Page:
ESG & Diversity
Rebecca Sherratt Image
Rebecca Sherratt
Publications Editor, Diligent Market Intelligence

Why issuers, asset managers and IR professionals can’t afford to deprioritize ESG in 2024

November 8, 2023
0 min read
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Support for ESG proposals famously declined in the 2023 proxy season, with even BlackRock and Vanguard, two of the world’s largest investors, dialing back.

Should public corporations follow suit and deprioritize ESG in 2024?

Not according to the research findings highlighted in Diligent Market Intelligence's (DMI) 2023 Investor Stewardship Report, which shows mounting pressure for public companies to demonstrate actionable climate transition plans.

Read on to learn why ESG concerns should remain a priority for both investors and issuers — and how technology can help organizations stay ahead of the game.

Investors are moving from words to action

At Diligent's annual user conference, governance leaders explored the recent rise in anti-ESG sentiment. One observation: Investors are starting to demand evidence of action and oversight from issuers on climate transition.

Let’s take a look at the proposals themselves. According to DMI’s research, proposals that focused on disclosures, not company strategy, garnered more support. These proposals also tended to be less prescriptive: Rather than tell companies what they need to do, investors want to see what companies are actually doing in areas like plastic pollution and the environment.

What’s more, there are now higher expectations for what a robust climate transition should look like. We’re seeing evidence of this as Climate Action 100+ enters its second phase with a focus on actionable climate transition plans, and shareholders increasingly push back on “say on climate” proposals by management. Speakers at Diligent’s user conference also noted that investors are exploring other ways to hold issuers to account, like voting against directors.

As Kirsten Snow Spalding, Vice President of Ceres Investor Network, told DMI in a recent interview, “Investors are looking for companies to publish comprehensive climate transition action plans that provide more information about the company’s climate lobbying practices, capital expenditure alignment, climate accounting and their efforts that support a just transition as we move towards a more sustainable economy.”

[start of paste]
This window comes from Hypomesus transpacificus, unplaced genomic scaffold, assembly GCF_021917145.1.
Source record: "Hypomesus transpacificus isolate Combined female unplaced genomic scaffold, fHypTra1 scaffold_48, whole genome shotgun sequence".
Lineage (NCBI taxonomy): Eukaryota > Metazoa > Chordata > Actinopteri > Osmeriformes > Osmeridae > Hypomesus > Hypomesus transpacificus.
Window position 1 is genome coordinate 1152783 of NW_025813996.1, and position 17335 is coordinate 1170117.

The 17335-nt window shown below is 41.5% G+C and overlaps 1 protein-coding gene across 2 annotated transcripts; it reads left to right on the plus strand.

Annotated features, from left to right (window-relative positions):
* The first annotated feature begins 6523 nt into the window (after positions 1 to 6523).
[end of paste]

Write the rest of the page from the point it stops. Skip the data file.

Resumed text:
Regulators are codifying and tightening their reporting requirements

Investors aren’t the only ones seeking more detailed climate reporting. The much-anticipated climate rule by the U.S. Securities and Exchange Commission is expected to be finalized in 2024, setting a new standard for climate reporting among U.S. public companies. Meanwhile, a new framework by the International Sustainability Standards Board (ISSB) will lay the foundation for a number of global regulations related to non-financial sustainability reporting, and the European Union’s Corporate Sustainability Reporting Directive (CSRD) will affect some international companies with operations in the EU.

These are just a few of the many regulatory developments raising the bar for climate disclosures, reflecting a hunger for standardization, transparency and tangible metrics.

As these regulations continue to evolve, the connections between climate, ESG and corporate risk are becoming more clear. With the bottom line on the line, investors want to be able to hold their portfolio companies accountable for net-zero targets. They want standardization, transparency and tangible metrics.

For portfolio investors, the number of ESG-themed assets is growing. According to the National Bureau of Economic Research, the number of global index funds with an ESG mandate has nearly doubled over the past three years. As such vehicles become more commonplace, investors want to make sure that a fund with an ESG label lives up to its name.

ESG has officially become part of risk management

New regulations are raising ESG’s profile as a compliance priority. But compliance is only one reason why this three-letter acronym should be a focus for issuers and asset managers alike.

As the world and our technologies evolve, environmental, social and governance issues have become inextricably entwined with risk. The liability risk associated with greenwashing is one example.

Companies are catching on. Half of the sectors in the S&P 500 now disclose at least one ESG-related risk factor in their annual reports. And many companies are starting to follow the advice of governance experts by conducting materiality assessments every two to three years and investing in risk management software to bring data together from across the organization, accelerate calculations like GHG emissions, and make sure sustainability and financial reports — like 10Ks — align.

Prepare for an ESG shift, not downshift, in the year ahead

Reduced support for ESG proposals doesn’t mean that ESG is a passing fad. ESG scrutiny and investor expectations are merely morphing.

The issuers, IR professionals and asset managers who understand ESG's intersection with risk management and prioritize action over words will find themselves well prepared for 2023 and beyond.

Learn how board reporting software can help companies meet rising expectations with a comprehensive view of ESG benchmarks, context and progress, all in one place — and download DMI's full 2023 Investor Stewardship Report for more insights into recent ESG trends.


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